Building America and the World with Quality, Safety, Service and Next Day Delivery

Wire Mesh Corporation
Written by fmgadmin

Jordi Barrenechea and his brother Luis are Skyping from one of Wire Mesh Corporation’s (WMC) six locations, this one in Conroe, Texas. “We have a set of values: work with passion, work as a unit. If we’re going to do something, we’re going to do it well. In the market that we are in, if you are not constantly improving and being more efficient, you are not going to compete.”
This family-owned company is part of a much bigger corporation that is active in Mexico and South America. WMC has grown exponentially from its beginnings in 2003 to six locations all over the country today. “We promise next-day or next-two-day delivery on most of our products; not too many people can offer that.”

The company began by making standard construction mesh in Jacksonville, Florida. Success soon followed, and in 2006, it opened a branch in Oglesby, Illinois, followed by branches in California in 2009 and Maryland and Texas in 2011. It then started to work with prestressed concrete strand mesh (PC strand) which was a big change according to the brothers.

“In 2012, we initiated an acquisition from Nucor of a wire plant in Pennsylvania, and then, in 2016, we opened in South Carolina. So we now have six manufacturing locations; in four we produce wire mesh, and in two we produce PC strand mesh.”

Standard mesh produced by WMC meets all ASTM requirements (The international standards organization creates and issues technical requirements for many services, materials, systems and products.). A second product WMC offers is called welded wire reinforcing (WWR) that is manufactured at a higher tensile strength and can reduce the amount of steel consumption by up to twenty-five percent compared to traditional rebar reinforced projects. WWR also has a faster placement time than rebar and can reduce overall completion time. In many cases, this type of mesh is designed specifically for the project. “When it is not, we can help customers upgrade the existing reinforcing to WWR.”

A third type of mesh made of fiber is used in construction as well but applies only to the prevention of a phenomenon called ‘shrinkage cracking.’ After fresh concrete is poured, water evaporates and slightly shrinks the structure as a result. Because it doesn’t dry perfectly evenly, fiber mesh is added to prevent small cracks. However, it adds nothing to the strength of the material.

“Wire mesh is really a product that is going to make sure the concrete is going to perform the way you need it to. It has a structural component to make sure you don’t have cracks. Fiber mesh is no substitute but rather it is complementary. It should never be used to maintain the integrity of the cement on its own.”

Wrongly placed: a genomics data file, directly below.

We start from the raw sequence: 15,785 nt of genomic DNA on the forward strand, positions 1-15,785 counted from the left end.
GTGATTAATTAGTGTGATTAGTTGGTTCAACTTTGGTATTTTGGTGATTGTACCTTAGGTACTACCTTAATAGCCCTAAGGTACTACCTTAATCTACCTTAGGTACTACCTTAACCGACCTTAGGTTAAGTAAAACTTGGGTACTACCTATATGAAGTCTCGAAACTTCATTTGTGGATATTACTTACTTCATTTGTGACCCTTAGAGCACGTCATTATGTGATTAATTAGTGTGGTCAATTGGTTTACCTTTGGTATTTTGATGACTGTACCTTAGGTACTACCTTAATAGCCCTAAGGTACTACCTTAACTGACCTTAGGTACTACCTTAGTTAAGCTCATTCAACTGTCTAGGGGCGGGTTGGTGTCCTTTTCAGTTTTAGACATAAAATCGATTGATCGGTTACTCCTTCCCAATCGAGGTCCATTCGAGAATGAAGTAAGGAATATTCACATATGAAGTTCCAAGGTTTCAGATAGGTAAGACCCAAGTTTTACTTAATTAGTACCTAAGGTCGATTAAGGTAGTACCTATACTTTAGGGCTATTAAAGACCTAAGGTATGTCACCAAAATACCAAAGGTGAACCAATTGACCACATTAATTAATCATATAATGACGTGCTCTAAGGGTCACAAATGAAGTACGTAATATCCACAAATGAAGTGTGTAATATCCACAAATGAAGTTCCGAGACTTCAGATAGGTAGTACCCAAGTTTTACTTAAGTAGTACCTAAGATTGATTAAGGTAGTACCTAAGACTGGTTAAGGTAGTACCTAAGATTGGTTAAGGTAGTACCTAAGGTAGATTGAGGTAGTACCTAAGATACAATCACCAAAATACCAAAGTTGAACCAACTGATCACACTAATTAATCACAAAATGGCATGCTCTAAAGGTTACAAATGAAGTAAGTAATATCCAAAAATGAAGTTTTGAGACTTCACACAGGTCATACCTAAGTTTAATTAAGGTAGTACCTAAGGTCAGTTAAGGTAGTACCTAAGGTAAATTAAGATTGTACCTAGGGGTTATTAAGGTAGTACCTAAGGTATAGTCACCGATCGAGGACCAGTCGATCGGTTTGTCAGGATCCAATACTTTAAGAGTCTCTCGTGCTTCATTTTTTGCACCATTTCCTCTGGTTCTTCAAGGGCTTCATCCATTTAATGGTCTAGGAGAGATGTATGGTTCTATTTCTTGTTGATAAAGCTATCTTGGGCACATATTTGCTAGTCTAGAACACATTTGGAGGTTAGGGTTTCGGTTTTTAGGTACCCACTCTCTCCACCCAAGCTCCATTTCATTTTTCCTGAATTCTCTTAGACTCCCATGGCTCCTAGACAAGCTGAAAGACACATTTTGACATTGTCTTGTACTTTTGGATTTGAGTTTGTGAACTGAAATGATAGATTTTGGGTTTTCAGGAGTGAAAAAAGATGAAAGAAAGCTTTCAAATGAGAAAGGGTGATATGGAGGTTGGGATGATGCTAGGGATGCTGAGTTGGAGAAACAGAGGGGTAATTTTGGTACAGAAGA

Basic bright wire (BBW) is another product WMC offers. It is used for its superior mechanical properties, bright finish and close dimensional tolerances and ability to withstand even the most extreme conditions. Intermediate products like fasteners, components, baskets and displays may use BBW and then produce end products like u-bolts, rivets, nails, carts and fan guards.

Pencil rod refers to BBW that has been straightened and cut for added value that is often preferred for its versatility, ready availability and ease of use.

Diversifying to five customizable specialties with standard mesh (SM), structurally engineered wire reinforcing (WWR), bright basic wire (BBW) and pencil rod (PR) has not meant leaving behind the significant portion of its revenue from PC strand.

“PC strand is something that we are going to keep investing in and keep growing our business around.” In 2011 and 2012, WMC invested in the state-of-the-art machinery needed to produce top quality PC strand and since then has honed its processes to master every step of production. From its central location in Conroe, Texas, WMC can deliver this cutting technology promptly all across the United States.

“The ‘lean’ principles really guide the way we work.” Lean manufacturing is a Japanese system for reducing waste or ‘Muda’ within a manufacturing program. Lean includes consideration of waste created through overuse or ‘Muri’ and that created by unevenness in workloads or ‘Mura.’ “Technically, we want to make sure that we meet the standards for the industry like the ASTM or whatever the standards are.”